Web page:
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In 1998, a heavy stone slipped from the northeast corner of the Mukhasala. While the media highlighted the issue, no inquiry was commissioned.

In 2006, a consulting firm, SIMTEK, visited Konark and found that the sand stored inside had collapsed 16 feet below. They immediately recommended removal of the sand from inside the structure. But this recommendation fell on deaf ears.

In 2009, Dr Satya Murty of the eastern circle of the ASI convened a meeting in which eminent historian Dr Rajendra Prasad Das insisted on the same measure. He also recommended that the sand be removed and conservation work on the interiors of the structure immediately commenced. But even his advice was ignored.

On 5 December 2009, a meeting, attended by many distinguished scholars, was held. The Indian National Trust for Art and Cultural Heritage (INTACH) lamented that in the name of preservation, many plain stones were being used to replace the sculptured stones of the temple. This is an issue most visible in the temple at present, with plain stones replacing panel after panel, jarring the beauty and grandeur of the temple. It has been 10 years since the issue was identified, but there has been no acknowledgement of the concern as yet.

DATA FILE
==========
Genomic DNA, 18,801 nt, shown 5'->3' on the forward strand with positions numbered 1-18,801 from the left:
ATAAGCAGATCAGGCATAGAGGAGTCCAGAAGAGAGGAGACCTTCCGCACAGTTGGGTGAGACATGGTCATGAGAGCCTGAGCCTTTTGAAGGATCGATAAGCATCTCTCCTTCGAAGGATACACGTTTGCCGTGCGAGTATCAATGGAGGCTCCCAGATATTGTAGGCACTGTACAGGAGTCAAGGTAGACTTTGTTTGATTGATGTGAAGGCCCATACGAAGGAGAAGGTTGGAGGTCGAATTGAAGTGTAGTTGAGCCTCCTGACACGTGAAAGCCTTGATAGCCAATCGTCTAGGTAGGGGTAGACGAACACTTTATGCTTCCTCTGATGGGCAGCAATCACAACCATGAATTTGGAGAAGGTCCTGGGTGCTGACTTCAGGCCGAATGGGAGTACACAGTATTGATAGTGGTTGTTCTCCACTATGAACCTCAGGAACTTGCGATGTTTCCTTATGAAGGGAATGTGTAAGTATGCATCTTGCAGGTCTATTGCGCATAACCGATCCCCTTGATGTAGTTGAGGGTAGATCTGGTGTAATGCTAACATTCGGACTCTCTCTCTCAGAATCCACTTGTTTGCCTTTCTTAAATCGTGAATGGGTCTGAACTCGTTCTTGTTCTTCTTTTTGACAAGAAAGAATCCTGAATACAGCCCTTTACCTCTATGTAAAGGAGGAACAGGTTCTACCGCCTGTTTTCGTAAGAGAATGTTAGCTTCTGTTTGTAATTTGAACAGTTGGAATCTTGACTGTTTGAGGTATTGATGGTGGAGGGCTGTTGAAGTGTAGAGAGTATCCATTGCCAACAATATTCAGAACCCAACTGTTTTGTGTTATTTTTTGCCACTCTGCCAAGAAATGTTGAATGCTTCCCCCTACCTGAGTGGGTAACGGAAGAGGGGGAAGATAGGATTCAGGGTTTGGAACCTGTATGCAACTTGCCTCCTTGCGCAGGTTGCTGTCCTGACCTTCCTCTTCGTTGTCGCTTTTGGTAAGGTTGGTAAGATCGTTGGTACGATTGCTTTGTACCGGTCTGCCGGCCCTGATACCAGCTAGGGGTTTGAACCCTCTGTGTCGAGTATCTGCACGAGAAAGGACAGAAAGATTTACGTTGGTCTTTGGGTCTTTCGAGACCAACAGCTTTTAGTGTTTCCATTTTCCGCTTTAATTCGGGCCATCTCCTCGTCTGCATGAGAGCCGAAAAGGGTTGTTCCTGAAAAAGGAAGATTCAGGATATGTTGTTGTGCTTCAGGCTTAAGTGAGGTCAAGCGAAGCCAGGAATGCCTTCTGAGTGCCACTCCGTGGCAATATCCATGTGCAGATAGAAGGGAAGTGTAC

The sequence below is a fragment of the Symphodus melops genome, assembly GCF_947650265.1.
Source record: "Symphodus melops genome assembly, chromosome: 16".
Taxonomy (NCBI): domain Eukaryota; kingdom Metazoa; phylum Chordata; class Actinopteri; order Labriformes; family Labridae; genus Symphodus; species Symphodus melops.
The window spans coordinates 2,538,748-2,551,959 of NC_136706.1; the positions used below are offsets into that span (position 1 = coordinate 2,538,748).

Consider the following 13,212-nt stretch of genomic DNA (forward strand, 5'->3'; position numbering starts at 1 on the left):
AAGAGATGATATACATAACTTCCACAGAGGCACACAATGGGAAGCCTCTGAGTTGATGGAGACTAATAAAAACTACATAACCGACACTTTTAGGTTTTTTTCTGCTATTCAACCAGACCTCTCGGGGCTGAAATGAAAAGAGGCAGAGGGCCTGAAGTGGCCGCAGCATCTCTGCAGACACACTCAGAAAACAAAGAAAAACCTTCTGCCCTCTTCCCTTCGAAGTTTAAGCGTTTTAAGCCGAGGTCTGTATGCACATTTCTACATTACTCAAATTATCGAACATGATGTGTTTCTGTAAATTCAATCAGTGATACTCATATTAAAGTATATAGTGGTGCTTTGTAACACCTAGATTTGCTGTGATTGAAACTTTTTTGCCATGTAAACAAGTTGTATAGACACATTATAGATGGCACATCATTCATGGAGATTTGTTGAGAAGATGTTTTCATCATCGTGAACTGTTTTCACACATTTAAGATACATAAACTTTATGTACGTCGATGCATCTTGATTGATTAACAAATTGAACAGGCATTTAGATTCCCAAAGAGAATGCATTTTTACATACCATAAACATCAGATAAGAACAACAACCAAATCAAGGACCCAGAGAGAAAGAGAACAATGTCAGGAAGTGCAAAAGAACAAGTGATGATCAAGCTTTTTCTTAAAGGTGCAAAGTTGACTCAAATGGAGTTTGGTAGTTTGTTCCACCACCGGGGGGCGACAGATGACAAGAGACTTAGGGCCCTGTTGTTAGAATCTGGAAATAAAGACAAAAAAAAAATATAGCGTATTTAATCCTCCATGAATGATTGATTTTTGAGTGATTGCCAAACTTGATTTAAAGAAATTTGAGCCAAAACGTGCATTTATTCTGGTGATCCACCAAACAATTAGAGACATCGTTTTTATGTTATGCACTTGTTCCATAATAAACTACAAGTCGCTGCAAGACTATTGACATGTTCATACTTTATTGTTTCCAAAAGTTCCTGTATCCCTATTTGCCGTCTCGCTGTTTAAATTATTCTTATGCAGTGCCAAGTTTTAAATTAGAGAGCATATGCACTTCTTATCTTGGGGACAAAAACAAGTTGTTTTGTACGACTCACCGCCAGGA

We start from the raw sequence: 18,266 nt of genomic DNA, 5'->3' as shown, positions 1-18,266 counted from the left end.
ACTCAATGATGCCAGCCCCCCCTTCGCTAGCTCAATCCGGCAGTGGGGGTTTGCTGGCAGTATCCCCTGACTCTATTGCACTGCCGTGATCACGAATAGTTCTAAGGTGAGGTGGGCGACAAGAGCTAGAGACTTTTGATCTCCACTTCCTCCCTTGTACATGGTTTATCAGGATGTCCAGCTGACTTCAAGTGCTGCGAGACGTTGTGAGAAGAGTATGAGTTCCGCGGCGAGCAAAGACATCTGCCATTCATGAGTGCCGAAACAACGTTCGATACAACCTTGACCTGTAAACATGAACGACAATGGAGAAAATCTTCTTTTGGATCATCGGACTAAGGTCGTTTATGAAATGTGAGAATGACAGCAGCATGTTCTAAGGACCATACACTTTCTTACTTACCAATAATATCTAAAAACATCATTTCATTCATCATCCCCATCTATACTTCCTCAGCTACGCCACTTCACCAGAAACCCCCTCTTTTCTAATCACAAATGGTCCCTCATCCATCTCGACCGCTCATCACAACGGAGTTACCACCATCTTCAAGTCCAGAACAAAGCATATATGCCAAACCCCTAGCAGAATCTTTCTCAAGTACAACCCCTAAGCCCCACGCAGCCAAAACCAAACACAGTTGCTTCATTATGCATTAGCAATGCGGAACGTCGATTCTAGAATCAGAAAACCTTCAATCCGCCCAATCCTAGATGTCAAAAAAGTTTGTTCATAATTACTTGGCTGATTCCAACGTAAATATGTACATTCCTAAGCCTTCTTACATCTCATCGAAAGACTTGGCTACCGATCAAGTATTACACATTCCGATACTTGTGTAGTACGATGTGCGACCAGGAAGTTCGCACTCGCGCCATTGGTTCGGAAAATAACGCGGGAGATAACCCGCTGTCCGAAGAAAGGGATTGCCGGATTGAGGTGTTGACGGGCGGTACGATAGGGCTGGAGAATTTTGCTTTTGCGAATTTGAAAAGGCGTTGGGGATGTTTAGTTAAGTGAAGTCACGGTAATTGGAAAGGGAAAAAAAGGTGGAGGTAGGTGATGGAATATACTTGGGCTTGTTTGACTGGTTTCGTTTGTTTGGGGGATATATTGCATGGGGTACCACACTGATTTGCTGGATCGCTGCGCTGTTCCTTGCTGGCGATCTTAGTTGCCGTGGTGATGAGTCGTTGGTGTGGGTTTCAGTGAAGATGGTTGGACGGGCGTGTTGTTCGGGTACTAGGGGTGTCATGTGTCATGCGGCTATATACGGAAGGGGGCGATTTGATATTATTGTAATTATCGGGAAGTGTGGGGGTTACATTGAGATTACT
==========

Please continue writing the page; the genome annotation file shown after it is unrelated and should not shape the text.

A visit to the temple would make it impossible to ignore the ubiquitous signs of decay. The structure is crumbling and conservation efforts leave much to be desired. Some of the critical problems that cannot be missed now are:

  • Several stones which had fallen from the top of the structure since years are yet to be restored to their original position.
  • During the monsoons, water clogging inside the complex is a major problem. Visitors have to wade through knee-deep water. This concern was raised several times by the state government as well as by concerned citizens on social media and through public interest litigation (PIL) petitions.
  • Various sculptured stones are being replaced by plain stones and the temple is slowly losing its charm, beauty and grandeur.
  • The Jagamohana is at risk due to lateral thrusts on its structural walls. The conservation of the remaining part of the temple will be a challenge after removal of the sand.

So how can this issue be addressed to ensure Konark does not keep sliding towards destruction?

  • Technology must be used for structural surveillance like station videography, thermal imaging et cetera.
  • There is a need to thoroughly study the impact of the stream from the Chandrabhaga river, on the structural integrity of the temple. This may reveal why the temple collapsed and will also provide indications on how the remaining structure could be protected from impending damage.